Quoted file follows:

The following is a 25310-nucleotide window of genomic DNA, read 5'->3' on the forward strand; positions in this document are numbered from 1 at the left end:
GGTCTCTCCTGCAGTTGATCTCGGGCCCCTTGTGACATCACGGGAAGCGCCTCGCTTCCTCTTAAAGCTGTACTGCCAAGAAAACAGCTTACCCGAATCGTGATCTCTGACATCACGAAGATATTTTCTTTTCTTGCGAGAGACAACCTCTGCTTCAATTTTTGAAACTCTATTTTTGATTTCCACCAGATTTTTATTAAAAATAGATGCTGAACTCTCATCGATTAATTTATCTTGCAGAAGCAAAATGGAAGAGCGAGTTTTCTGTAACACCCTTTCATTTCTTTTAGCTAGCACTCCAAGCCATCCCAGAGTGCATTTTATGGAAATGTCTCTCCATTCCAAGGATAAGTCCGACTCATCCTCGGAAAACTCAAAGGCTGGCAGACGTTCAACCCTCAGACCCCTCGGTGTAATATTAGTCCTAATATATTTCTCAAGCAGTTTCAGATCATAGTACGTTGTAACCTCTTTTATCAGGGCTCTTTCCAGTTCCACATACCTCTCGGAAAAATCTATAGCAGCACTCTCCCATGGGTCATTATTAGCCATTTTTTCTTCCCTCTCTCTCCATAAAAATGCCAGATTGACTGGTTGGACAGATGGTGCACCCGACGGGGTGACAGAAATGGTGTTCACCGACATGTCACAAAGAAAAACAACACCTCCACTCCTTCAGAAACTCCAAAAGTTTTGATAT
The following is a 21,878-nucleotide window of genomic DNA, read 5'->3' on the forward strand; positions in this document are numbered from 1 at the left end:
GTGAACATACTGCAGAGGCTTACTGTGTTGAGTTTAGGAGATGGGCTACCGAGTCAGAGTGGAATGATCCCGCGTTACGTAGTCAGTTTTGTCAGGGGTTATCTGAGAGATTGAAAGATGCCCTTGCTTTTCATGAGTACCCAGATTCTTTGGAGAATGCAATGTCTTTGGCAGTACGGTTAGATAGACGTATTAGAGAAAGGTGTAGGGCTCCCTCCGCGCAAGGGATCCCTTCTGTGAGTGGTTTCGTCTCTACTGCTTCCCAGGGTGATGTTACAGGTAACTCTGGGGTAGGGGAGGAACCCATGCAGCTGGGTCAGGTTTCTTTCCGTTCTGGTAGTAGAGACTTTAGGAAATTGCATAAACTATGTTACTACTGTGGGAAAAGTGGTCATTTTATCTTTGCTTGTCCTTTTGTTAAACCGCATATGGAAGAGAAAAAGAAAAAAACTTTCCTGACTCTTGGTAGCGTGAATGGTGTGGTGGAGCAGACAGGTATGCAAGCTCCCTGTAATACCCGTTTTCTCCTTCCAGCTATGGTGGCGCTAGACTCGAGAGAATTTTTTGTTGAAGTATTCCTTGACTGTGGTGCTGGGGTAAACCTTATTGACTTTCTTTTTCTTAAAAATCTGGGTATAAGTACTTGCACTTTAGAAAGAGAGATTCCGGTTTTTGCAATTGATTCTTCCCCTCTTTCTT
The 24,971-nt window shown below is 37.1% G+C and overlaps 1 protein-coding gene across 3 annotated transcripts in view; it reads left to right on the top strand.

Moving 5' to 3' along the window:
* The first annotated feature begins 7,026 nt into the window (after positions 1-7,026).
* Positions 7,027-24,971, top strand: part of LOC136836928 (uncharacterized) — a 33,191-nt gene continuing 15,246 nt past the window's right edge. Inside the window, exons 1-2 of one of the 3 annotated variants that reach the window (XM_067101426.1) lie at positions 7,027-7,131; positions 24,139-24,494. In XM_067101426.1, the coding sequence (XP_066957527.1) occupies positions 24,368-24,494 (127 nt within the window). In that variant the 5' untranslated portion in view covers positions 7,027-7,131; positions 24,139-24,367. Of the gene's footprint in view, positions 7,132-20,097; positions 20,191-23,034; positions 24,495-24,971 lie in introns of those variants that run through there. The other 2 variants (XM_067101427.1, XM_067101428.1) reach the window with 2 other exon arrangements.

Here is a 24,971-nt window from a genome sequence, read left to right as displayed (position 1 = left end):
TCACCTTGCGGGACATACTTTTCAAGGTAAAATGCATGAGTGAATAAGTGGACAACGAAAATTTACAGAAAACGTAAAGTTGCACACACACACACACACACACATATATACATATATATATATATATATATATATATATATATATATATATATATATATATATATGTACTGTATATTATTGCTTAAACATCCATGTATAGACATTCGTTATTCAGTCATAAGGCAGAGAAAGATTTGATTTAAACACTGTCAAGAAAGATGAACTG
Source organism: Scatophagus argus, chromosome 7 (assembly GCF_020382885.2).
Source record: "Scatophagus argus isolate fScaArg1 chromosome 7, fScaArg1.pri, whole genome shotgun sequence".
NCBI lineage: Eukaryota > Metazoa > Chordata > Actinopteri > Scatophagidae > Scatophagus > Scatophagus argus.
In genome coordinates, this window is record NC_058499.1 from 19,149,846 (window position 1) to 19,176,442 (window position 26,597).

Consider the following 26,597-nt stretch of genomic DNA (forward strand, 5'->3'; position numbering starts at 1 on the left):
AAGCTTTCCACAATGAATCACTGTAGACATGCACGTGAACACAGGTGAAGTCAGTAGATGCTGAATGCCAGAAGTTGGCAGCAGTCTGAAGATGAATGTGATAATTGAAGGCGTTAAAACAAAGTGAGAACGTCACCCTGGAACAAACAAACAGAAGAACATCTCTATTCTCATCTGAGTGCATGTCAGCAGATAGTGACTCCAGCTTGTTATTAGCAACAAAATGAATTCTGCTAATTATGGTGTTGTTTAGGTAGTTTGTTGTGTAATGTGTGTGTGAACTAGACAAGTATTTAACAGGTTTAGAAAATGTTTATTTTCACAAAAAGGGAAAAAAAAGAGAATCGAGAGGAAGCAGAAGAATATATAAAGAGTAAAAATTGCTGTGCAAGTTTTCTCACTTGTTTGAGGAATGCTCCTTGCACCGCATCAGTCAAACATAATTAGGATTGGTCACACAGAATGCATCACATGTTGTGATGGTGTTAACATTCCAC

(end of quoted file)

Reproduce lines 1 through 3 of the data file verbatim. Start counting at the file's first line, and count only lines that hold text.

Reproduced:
The following is a 25310-nucleotide window of genomic DNA, read 5'->3' on the forward strand; positions in this document are numbered from 1 at the left end:
GGTCTCTCCTGCAGTTGATCTCGGGCCCCTTGTGACATCACGGGAAGCGCCTCGCTTCCTCTTAAAGCTGTACTGCCAAGAAAACAGCTTACCCGAATCGTGATCTCTGACATCACGAAGATATTTTCTTTTCTTGCGAGAGACAACCTCTGCTTCAATTTTTGAAACTCTATTTTTGATTTCCACCAGATTTTTATTAAAAATAGATGCTGAACTCTCATCGATTAATTTATCTTGCAGAAGCAAAATGGAAGAGCGAGTTTTCTGTAACACCCTTTCATTTCTTTTAGCTAGCACTCCAAGCCATCCCAGAGTGCATTTTATGGAAATGTCTCTCCATTCCAAGGATAAGTCCGACTCATCCTCGGAAAACTCAAAGGCTGGCAGACGTTCAACCCTCAGACCCCTCGGTGTAATATTAGTCCTAATATATTTCTCAAGCAGTTTCAGATCATAGTACGTTGTAACCTCTTTTATCAGGGCTCTTTCCAGTTCCACATACCTCTCGGAAAAATCTATAGCAGCACTCTCCCATGGGTCATTATTAGCCATTTTTTCTTCCCTCTCTCTCCATAAAAATGCCAGATTGACTGGTTGGACAGATGGTGCACCCGACGGGGTGACAGAAATGGTGTTCACCGACATGTCACAAAGAAAAACAACACCTCCACTCCTTCAGAAACTCCAAAAGTTTTGATAT
The following is a 21,878-nucleotide window of genomic DNA, read 5'->3' on the forward strand; positions in this document are numbered from 1 at the left end: